Women often struggle with managing their weight and other health risk factors, such as high cholesterol, once they transition through menopause. This new study found that dancing may effectively lower cholesterol levels
Washington: A new study suggested that dancing could improve cholesterol levels, physical fitness, self-image, and self-esteem in postmenopausal women.
Women often struggle with managing their weight and other health risk factors, such as high cholesterol, once they transition through menopause. This new study found that dancing may effectively lower cholesterol levels, improve fitness and body composition and in the process, improve self-esteem.
The results of the study were published online in ‘Menopause’, the journal of The North American Menopause Society (NAMS).
After menopause, women are more likely to experience weight gain, overall/central body adiposity increases, and metabolic disturbances, such as increases in triglycerides and bad cholesterol. Together, these changes ultimately increase cardiovascular risk.
Around this same time, women often are less physically active, which translates into reductions in lean mass and an increased risk of falls and fractures. As a result of all these changes, postmenopausal women often suffer from decreased self-image and self-esteem, which are directly related to overall mental health.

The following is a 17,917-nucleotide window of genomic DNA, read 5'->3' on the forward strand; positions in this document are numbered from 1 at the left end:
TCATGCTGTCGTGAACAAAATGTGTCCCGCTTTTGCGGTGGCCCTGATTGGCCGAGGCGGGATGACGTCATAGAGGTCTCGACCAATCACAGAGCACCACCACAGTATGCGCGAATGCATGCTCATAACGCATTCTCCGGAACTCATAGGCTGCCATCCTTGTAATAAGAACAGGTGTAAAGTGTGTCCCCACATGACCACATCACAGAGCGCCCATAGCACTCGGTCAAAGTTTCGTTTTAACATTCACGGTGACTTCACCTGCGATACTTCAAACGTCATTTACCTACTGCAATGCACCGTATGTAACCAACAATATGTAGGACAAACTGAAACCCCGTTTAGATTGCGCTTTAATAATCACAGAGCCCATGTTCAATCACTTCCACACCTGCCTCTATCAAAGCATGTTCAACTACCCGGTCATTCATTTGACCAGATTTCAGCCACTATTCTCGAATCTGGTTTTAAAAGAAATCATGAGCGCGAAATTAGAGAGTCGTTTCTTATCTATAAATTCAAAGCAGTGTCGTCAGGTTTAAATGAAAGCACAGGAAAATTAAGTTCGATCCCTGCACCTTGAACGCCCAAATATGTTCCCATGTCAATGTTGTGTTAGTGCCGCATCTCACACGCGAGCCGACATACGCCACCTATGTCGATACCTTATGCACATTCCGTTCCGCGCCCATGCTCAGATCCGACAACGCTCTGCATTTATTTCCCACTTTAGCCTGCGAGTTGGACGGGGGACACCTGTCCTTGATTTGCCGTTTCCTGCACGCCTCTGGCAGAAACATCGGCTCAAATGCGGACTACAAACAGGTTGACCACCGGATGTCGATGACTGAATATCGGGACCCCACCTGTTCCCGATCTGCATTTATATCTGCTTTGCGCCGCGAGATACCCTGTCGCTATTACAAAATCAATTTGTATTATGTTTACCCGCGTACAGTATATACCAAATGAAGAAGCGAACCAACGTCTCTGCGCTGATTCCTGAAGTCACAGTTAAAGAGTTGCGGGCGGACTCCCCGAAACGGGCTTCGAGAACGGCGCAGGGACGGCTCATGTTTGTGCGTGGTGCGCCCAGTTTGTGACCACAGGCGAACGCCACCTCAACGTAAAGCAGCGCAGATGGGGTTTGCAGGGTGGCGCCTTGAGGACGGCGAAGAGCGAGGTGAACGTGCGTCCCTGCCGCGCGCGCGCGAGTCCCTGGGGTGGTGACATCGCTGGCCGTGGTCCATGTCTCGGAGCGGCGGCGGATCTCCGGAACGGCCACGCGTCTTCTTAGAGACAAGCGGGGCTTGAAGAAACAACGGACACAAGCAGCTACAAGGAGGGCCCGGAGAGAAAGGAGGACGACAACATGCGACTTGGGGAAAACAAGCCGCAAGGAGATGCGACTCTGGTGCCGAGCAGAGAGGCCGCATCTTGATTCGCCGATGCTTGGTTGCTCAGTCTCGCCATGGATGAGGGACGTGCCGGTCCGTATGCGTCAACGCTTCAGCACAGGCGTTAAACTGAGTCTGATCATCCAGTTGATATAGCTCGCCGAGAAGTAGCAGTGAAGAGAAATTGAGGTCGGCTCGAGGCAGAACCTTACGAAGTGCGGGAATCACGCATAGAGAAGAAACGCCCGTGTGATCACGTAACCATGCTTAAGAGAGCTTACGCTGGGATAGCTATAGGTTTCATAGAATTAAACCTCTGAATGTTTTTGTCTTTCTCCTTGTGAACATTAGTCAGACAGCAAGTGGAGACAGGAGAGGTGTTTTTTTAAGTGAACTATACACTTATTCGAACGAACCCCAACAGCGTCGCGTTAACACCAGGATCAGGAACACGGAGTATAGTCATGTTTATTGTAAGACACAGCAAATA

Physical activity has been shown to minimise some of the many health problems associated with menopause. The effect of dancing, specifically, has already been investigated with regard to how it improves body composition and functional fitness.
Few studies, however, have investigated the effects of dance on body image, self-esteem, and physical fitness together in postmenopausal women.
This new study was designed to analyse the effects of dance practice on body composition, metabolic profile, functional fitness, and self-image/self-esteem in postmenopausal women.
Although the sample size was small, the study suggested some credible benefits of a three-times-weekly dance regimen in improving not only the lipid profile and functional fitness of postmenopausal women but also self-image and self-esteem.
Dance therapy is seen as an attractive option because it is a pleasant activity with low associated costs and a low risk of injury for its practitioners.
Additional confirmed benefits of regular dancing include improvement in balance, postural control, gait, strength, and overall physical performance. All of these benefits may contribute to a woman’s ability to maintain an independent, high-quality lifestyle throughout her lifespan.
“This study highlights the feasibility of a simple intervention, such as a dance class three times weekly, for improving not only fitness and metabolic profile but also self-image and self-esteem in postmenopausal women,” said Dr Stephanie Faubion, NAMS medical director.
“In addition to these benefits, women also probably enjoyed a sense of comradery from the shared experience of learning something new,” concluded Dr Faubion.